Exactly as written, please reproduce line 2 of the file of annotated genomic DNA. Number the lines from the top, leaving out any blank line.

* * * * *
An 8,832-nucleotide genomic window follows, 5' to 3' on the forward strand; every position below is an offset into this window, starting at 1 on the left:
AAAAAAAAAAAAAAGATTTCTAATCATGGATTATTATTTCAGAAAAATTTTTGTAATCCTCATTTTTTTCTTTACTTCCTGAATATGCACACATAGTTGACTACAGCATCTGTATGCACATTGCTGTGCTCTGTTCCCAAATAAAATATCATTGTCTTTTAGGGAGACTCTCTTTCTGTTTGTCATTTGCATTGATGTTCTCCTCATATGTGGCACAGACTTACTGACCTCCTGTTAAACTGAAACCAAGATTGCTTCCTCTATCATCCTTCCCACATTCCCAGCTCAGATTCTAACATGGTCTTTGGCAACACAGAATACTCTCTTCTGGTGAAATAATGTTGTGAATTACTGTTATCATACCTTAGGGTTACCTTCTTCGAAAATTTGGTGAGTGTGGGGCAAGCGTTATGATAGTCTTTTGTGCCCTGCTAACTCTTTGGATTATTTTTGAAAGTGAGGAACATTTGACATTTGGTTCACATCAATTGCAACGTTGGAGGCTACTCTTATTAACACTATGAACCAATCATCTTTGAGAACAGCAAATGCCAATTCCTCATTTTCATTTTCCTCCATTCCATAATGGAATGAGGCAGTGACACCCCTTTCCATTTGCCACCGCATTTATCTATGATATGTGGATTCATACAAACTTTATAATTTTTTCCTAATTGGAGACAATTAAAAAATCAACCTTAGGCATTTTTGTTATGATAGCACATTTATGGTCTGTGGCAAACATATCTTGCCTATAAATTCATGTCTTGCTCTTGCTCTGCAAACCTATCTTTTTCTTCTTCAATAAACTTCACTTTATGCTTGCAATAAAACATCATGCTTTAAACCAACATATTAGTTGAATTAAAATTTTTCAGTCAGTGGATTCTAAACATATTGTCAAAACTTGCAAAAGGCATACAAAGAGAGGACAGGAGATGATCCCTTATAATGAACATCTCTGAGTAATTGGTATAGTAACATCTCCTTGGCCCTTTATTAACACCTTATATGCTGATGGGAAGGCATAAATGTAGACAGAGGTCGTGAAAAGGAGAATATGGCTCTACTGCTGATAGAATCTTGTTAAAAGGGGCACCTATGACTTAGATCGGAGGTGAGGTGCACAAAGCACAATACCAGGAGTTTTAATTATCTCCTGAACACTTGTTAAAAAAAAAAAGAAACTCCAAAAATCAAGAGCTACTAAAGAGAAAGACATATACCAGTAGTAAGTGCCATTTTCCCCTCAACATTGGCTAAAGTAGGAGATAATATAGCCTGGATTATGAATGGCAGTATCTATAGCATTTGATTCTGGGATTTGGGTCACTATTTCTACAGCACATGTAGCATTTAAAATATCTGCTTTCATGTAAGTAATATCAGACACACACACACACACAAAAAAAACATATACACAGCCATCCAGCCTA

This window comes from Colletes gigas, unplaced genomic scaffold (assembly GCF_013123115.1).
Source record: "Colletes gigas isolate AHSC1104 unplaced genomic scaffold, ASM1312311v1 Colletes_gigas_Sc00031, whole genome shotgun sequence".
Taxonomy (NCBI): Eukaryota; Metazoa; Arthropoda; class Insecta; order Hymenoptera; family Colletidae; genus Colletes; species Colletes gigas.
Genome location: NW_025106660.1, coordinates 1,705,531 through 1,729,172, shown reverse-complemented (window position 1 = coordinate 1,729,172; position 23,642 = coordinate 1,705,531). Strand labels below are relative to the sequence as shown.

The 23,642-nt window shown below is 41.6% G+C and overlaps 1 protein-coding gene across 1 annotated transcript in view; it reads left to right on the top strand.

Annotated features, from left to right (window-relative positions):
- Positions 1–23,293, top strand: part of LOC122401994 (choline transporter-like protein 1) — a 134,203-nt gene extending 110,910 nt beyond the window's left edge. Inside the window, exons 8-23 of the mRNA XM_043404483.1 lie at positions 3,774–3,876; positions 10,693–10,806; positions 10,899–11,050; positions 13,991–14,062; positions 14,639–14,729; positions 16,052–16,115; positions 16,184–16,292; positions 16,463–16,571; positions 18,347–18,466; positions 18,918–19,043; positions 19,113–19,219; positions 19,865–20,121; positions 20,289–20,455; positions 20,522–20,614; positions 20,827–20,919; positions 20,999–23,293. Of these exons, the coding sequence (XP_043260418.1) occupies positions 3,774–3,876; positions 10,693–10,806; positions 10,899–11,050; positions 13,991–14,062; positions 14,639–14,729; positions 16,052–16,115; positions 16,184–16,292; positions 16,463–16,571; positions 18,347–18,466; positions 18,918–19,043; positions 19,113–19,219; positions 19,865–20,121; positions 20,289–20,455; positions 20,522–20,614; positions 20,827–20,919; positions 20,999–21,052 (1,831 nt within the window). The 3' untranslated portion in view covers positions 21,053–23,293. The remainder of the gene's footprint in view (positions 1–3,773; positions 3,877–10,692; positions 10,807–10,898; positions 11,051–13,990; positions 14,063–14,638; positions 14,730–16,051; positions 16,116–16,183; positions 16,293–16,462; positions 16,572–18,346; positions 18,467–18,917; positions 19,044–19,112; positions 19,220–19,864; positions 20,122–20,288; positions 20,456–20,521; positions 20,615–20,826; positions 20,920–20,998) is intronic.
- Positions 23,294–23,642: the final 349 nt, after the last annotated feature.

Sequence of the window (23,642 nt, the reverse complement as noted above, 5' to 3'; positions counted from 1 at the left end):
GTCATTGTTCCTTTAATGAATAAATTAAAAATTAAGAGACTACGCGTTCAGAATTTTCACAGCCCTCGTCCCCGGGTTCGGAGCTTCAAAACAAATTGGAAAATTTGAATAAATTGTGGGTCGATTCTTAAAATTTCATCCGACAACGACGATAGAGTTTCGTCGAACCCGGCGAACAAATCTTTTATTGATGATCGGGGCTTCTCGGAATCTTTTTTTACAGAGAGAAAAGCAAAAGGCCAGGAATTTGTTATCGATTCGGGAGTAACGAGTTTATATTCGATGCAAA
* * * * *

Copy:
AAAAAAAAAAAAAAGATTTCTAATCATGGATTATTATTTCAGAAAAATTTTTGTAATCCTCATTTTTTTCTTTACTTCCTGAATATGCACACATAGTTGACTACAGCATCTGTATGCACATTGCTGTGCTCTGTTCCCAAATAAAATATCATTGTCTTTTAGGGAGACTCTCTTTCTGTTTGTCATTTGCATTGATGTTCTCCTCATATGTGGCACAGACTTACTGACCTCCTGTTAAACTGAAACCAAGATTGCTTCCTCTATCATCCTTCCCACATTCCCAGCTCAGATTCTAACATGGTCTTTGGCAACACAGAATACTCTCTTCTGGTGAAATAATGTTGTGAATTACTGTTATCATACCTTAGGGTTACCTTCTTCGAAAATTTGGTGAGTGTGGGGCAAGCGTTATGATAGTCTTTTGTGCCCTGCTAACTCTTTGGATTATTTTTGAAAGTGAGGAACATTTGACATTTGGTTCACATCAATTGCAACGTTGGAGGCTACTCTTATTAACACTATGAACCAATCATCTTTGAGAACAGCAAATGCCAATTCCTCATTTTCATTTTCCTCCATTCCATAATGGAATGAGGCAGTGACACCCCTTTCCATTTGCCACCGCATTTATCTATGATATGTGGATTCATACAAACTTTATAATTTTTTCCTAATTGGAGACAATTAAAAAATCAACCTTAGGCATTTTTGTTATGATAGCACATTTATGGTCTGTGGCAAACATATCTTGCCTATAAATTCATGTCTTGCTCTTGCTCTGCAAACCTATCTTTTTCTTCTTCAATAAACTTCACTTTATGCTTGCAATAAAACATCATGCTTTAAACCAACATATTAGTTGAATTAAAATTTTTCAGTCAGTGGATTCTAAACATATTGTCAAAACTTGCAAAAGGCATACAAAGAGAGGACAGGAGATGATCCCTTATAATGAACATCTCTGAGTAATTGGTATAGTAACATCTCCTTGGCCCTTTATTAACACCTTATATGCTGATGGGAAGGCATAAATGTAGACAGAGGTCGTGAAAAGGAGAATATGGCTCTACTGCTGATAGAATCTTGTTAAAAGGGGCACCTATGACTTAGATCGGAGGTGAGGTGCACAAAGCACAATACCAGGAGTTTTAATTATCTCCTGAACACTTGTTAAAAAAAAAAAGAAACTCCAAAAATCAAGAGCTACTAAAGAGAAAGACATATACCAGTAGTAAGTGCCATTTTCCCCTCAACATTGGCTAAAGTAGGAGATAATATAGCCTGGATTATGAATGGCAGTATCTATAGCATTTGATTCTGGGATTTGGGTCACTATTTCTACAGCACATGTAGCATTTAAAATATCTGCTTTCATGTAAGTAATATCAGACACACACACACACACAAAAAAAACATATACACAGCCATCCAGCCTA